Just some short thoughts today.…the quote above is from  the book, The Art of Liv­ing by Diet­rich von Hilde­brand-his essay on grat­i­tude. I’ve had this book since the ear­ly ‘90s. I keep it bed­side and con­tin­ue to find new mean­ings and nuances in all its essays.

This quote has always been one of my favorites, but in re-read­ing it today, I am struck by how it cap­tures Father Michael and his ever-present grat­i­tude. Who can ever for­get all the times Father Michael said “God is so good”? He was con­stant­ly express­ing his grat­i­tude and call­ing our atten­tion to do the same.

Good and kind, great and expan­sive.…. beau­ti­ful. I am grate­ful to have seen the truth of this in Father Michael. Blooms of his soul!!!

And that brings this Shake­speare quote to mind:

What a piece of work is a man! How noble in rea­son, how infi­nite in fac­ul­ty! In form and mov­ing how express and admirable! In action how like an Angel! in appre­hen­sion how like a god! The beau­ty of the world! The paragon of ani­mals!”

St. Dominic’s Feast

St Dominic by BotticelliToday is the Feast of St Dominic, so the Order of Preach­ers is pray­ing, preach­ing and.…partying. They have much to cel­e­brate in the gift of St Dominic and his vision of a unique way for a life to  serve the Lord. There is quite a lega­cy of Domini­can saints- St Thomas Aquinas, St Albert the Great, St Cather­ine of Siena, St Mar­tin de Por­res, St Rose of Lima ‚to name just a few.

And of course we for­tu­nate ones have expe­ri­enced the real, grace-filled influ­ences of many Domini­can sis­ters and priests in our own lives.That brings me, of course,to Father Michael Kyte.….what a won­der­ful Domini­can he was. So often he spoke with great ten­der­ness of his Domini­can broth­ers, the com­mu­ni­ty. Father Michael told me often things like “Father Louie is so kind and always good to me”. Or “Oh Father Rick is so holy and so learned, a schol­ar; he reminds me of St Dominic”. Or (talk­ing to me on the phone) “I ‘m here in the laun­dry room,watching one of the senior Fathers iron­ing his habit. I am hum­bled watch­ing him as I real­ize he has been iron­ing his habit with such care and love every day for over six­ty years.” Father Michael saw all the good­ness and bless­ings in his Domini­can com­mu­ni­ty life.…and tru­ly loved his broth­ers.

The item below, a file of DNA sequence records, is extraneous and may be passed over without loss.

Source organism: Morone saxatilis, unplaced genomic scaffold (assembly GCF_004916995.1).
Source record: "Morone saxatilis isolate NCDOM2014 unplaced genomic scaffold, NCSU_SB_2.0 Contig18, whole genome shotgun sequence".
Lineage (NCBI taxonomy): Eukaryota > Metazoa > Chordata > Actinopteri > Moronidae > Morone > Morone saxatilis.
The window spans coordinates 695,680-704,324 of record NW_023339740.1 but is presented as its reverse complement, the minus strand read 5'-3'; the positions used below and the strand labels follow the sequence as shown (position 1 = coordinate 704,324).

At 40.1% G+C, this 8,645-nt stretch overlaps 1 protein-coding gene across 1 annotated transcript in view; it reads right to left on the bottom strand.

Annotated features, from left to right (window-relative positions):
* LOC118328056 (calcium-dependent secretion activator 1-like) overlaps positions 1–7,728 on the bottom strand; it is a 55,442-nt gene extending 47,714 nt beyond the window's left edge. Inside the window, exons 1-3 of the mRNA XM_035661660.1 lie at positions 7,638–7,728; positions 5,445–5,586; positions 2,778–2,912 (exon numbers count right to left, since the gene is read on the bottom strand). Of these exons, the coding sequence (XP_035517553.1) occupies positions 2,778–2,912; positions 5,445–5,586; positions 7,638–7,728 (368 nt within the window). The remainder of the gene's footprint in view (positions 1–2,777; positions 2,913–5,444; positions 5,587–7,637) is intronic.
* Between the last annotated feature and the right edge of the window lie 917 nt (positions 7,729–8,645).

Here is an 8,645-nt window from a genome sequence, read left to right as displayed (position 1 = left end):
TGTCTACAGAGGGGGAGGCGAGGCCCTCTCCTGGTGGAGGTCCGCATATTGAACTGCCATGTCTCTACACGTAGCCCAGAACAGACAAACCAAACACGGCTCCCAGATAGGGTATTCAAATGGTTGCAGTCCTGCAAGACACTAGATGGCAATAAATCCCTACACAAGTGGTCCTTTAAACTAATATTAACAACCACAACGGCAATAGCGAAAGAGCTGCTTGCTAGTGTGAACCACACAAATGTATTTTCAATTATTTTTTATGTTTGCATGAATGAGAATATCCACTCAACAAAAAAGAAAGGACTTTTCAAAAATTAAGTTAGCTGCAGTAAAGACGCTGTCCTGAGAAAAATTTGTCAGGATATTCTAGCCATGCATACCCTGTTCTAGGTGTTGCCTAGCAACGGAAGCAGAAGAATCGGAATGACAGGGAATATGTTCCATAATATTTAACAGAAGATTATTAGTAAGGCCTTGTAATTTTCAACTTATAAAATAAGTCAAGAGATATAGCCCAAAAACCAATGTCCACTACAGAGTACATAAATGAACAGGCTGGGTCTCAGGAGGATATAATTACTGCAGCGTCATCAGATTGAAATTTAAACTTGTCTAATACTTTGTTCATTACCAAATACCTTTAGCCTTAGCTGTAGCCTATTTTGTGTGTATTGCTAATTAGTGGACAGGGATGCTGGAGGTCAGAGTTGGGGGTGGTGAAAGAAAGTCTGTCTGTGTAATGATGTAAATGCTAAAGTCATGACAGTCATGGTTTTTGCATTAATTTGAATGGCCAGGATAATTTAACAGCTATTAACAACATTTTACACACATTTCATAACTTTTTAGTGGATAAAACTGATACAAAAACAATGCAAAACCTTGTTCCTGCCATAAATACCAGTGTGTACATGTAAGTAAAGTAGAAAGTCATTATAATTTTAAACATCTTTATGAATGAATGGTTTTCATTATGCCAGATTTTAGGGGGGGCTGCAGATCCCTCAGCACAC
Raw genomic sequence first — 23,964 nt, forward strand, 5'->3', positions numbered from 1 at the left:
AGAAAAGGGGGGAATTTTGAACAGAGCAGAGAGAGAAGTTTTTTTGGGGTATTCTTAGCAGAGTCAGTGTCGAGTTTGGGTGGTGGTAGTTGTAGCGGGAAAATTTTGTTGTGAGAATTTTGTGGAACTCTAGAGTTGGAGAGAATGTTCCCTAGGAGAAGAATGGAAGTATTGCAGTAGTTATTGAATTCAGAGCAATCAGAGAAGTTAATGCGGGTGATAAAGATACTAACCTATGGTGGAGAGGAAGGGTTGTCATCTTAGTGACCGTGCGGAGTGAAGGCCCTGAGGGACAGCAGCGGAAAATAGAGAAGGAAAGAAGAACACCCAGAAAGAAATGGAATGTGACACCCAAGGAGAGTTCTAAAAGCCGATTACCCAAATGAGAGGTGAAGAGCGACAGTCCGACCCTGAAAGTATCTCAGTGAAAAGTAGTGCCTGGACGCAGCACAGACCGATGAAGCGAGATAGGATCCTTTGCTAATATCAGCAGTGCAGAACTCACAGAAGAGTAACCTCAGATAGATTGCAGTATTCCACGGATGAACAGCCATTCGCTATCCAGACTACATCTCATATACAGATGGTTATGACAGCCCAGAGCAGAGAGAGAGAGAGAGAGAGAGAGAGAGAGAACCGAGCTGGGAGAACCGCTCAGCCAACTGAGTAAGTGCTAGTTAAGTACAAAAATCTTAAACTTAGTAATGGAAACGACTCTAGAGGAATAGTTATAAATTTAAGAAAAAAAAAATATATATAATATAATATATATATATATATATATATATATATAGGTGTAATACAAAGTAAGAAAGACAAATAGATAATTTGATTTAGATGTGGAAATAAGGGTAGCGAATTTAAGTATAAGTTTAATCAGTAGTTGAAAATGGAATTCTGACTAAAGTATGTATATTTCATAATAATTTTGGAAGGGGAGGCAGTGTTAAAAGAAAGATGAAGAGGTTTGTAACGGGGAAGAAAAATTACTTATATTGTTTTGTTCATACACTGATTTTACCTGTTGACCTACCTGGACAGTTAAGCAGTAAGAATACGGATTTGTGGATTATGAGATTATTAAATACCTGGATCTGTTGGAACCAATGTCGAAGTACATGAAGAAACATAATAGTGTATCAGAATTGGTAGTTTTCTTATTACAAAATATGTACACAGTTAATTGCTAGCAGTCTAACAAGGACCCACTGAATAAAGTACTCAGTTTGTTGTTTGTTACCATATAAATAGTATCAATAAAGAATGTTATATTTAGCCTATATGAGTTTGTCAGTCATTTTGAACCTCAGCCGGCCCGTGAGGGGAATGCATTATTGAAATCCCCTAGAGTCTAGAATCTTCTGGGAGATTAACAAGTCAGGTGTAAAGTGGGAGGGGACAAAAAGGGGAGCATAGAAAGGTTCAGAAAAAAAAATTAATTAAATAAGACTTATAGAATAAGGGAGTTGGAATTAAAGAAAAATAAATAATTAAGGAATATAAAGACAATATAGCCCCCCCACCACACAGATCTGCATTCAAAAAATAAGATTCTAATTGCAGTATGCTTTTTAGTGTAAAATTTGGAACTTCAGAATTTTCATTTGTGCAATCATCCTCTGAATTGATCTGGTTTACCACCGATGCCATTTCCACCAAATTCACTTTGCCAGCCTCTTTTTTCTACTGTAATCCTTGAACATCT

Preach­ing and pray­ing were a giv­en for Father Michael. He always claimed he was ‘no aca­d­e­m­ic’ yet I know he stud­ied and read all the time. And all of us ben­e­fit­ed from how he shared his learning-“the fruits of con­tem­pla­tion”, if you will. Father Michael was a true son of St Dominic.

I read Alden Solovy’s newest poem on  this morn­ing. It’s beau­ti­ful-about mir­a­cles- all kinds, large and small. We’ve all expe­ri­enced them-gifts from our Heav­en­ly Father. Some­times the mir­a­cles are the spe­cial peo­ple in our lives. On this St. Dominic’s Day, I’m shar­ing this sim­ple, yet exquis­ite poem:

About Mir­a­cles
Majes­tic Sov­er­eign,
Source of awe and won­der,
When did You decide
To make dai­ly mir­a­cles so sim­ple,
So gen­tle, so qui­et and so small?
Did our fear of Your Voice
Echo­ing from the moun­tain top
Push You away?
Or was this Your plan all along?
To show us Your Glo­ry
In fire and smoke,
In the part­ed sea,
In the dark­ness and in the light,
And then to draw away
So that we would
Yearn for You to be near,
So that we would yearn
For your pow­er and might,
For Your holi­ness
And for Your sal­va­tion?
Or are You wait­ing, patient­ly,
To return, again, with signs
And with won­ders?


                     © 2014 Alden Solovy and All rights reserved

A Priest Forever

This will be an odd post. It’s about my imag­i­na­tion and my dreams. So, no one’s real­i­ty but mine. I will note: I vis­it­ed Father Michael most recent­ly at St Pius. Each time I came by, he was dressed casu­al­ly in jeans and sweater or khakis and flan­nel shirt and on his weak­er days , paja­ma bot­toms  or sweats. Since Father Michael died, I have often recalled sev­er­al of our last con­ver­sa­tions. And I pic­ture the scene, most­ly at the St Pius Pri­o­ry par­lor, just exact­ly as it was. And I recall Father Michael just as he was-sit­ting or stand­ing- as we talked. But I  had the sense that some­thing was dif­fer­ent in the mem­o­ries; I strug­gled to put my fin­ger on it. Final­ly I real­ized what it was. In every mem­o­ry, I see Father Michael dressed in his habit, most times even wear­ing the Domini­can black cap­pa! There is one mem­o­ry where Father is stand­ing in front of me, vehe­ment­ly lec­tur­ing me, and he is garbed in a beau­ti­ful gold cha­suble. It shim­mers and sparkles in spots- stun­ning. In anoth­er, I clear­ly see him sit­ting in the reclin­er with his cap­pa all about him, a la Darth Vad­er, look­ing pleased as punch-and so ele­gant and serene.…and healthy.  And Father is say­ing “1981, Ah, I was just at the begin­ning of my Domini­can life”. It had been my son’s birth­day and Father asked me the year he was born.